Learning to Make Ginger Honey Tea With a Splash of Lemon!

Ginger Tea final picture

Since I was young, I always enjoyed a good cup of tea. My favorite was Bigelow Earl Grey tea bags. Over the years, my preference changed to brewing tea using loose tea leaves in an infuser. Last year I discovered a wonderful Indian Chai that I just fell in love with. This opened up a whole new world of brewing teas with spices and getting the most purest flavor from the tea leaves by throwing it loose into the pot. I read where the tea leaves need to expand and often a bag or infuser can crowd the tea leaves. Initially, I was hesitant since I would need to strain the tea but I have tried different approaches and once you find what works, it is simple to do.

This led me to experiment with different types of teas in particular using ginger root since I am a big fan of ginger! My research shows that ginger and local honey can have a lot of health benefits including remedies for digestion, headaches, and allergies. Not sure if these claims can be proven through scientific studies – but I am willing to try natural approaches. Ginger can be purchased as a root, crystallized, paste, ground powder, or as a juice.

If you enjoy trying different teas, another Indian inspired tea is my Indian Masala Chai or Indian Spice Tea.

I have made tea with the root and ground powder – my preference is the root due to its hot and tangy taste. But if in a pinch, make a cup of tea and add some ginger powder. Crystalized ginger is a candied ginger where the fresh ginger is boiled with sugar. It can be eaten like candy but it has a lot of sugar. I tend to stay away from it. There is also a ginger paste which is fresh ginger grounded into a paste. I have a jar for use in stir fry recipes and my Indian Chicken Curry soup. Lastly, there is ginger juice, which I have on order through Amazon as an option for tea when I am short on time. I will post a review once I receive it and have a chance to test it out!

My recipe for Ginger Tea
3 cups Water
36 grams Ginger Root, peeled and sliced
2 grams Bay Leaves
8 Green Cardamom, crushed
3 tsp Decaf Assam or any strong black tea
1 tbsp Lemon Juice
Wild Flower Pure Raw Honey, local

The best way to crush the green cardamom is using a mortar and pestle. I use both the seeds and shells.

Carefully peel and slice your ginger root. You can use a potato peeler or a spoon to peel it. So far I prefer the potato peeler as the skin is tender and quick to remove. Be careful with a knife since it may cut away too much of the ginger. Some people do not peel their ginger if the skin is tender. After reading various discussion boards, I am still not sure which way is better. Any opinions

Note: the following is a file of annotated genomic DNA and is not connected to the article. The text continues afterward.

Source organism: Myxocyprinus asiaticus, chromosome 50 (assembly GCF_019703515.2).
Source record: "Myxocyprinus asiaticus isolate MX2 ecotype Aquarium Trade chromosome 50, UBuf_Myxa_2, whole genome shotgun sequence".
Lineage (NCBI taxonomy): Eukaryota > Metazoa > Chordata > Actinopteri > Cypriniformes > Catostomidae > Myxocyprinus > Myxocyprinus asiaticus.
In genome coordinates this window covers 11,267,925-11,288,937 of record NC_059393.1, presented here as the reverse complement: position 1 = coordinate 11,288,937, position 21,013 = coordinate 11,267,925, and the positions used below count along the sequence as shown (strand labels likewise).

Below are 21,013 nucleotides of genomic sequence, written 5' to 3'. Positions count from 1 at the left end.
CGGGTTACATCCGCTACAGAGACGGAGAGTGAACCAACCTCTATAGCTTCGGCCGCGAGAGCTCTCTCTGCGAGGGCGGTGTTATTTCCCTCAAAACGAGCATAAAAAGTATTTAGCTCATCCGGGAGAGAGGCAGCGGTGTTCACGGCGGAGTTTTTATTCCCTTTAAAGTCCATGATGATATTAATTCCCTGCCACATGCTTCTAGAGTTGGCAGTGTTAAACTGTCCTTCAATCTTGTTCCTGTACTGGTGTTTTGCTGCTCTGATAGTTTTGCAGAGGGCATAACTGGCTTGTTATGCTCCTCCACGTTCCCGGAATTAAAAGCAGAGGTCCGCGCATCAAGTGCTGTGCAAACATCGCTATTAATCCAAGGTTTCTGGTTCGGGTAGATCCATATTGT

I like to store my ginger root in a paper towel, wrapped in a slightly damp paper towel in the refrigerator. You can also wrap it in a paper towel and then place it in a plastic bag. It can be stored in the freezer for months and does not need to be thawed before using. Another option that I have not tried is to peel and slice the ginger, add it to a jar with about 1 inch of white wine. This is a great option, as you will always have ginger ready for your tea! However, there is the concern the ginger will pick up the flavor of the wine. The key is to keep the ginger root from drying out! Let me know how you store your ginger root since I am not convinced my option is the best since it will get moldy if it gets too wet.

In a small saucepan place 3 cups of water, sliced ginger, bay leaves, and green cardamom and bring to a boil for 10-minutes. I leave the lid on the pot because I want a stronger flavor from the ginger root.

Add 3 tsp decaf Assam or any strong black tea. Boil for about 5-minutes. I have done this step with and without a lid. Leaving the lid on will make a stronger ginger tea, which is delicious. Experiment with different brewing times and amount of ginger to determine the strength that you enjoy.

Strain before serving. There are a different ways to strain the tea. You can use a small strainer to remove the ginger root and green cardamom.

To strain the rest of the ingredients, use a cheese cloth or a small strainer that can be place on the tea pot or mug. I have used both options and prefer the latter as it is more stable than the cheesecloth. Before straining into a tea pot or mug, rinse it with hot water. Especially if you are using a glass container be sure to rinse it a few times with hot water so it does not crack when the hot tea is poured.

 

Add lemon juice and honey to taste.

If you like this recipe, check out:
I am Learning How to Make Indian Masala Chai Or Indian Spiceย Tea!

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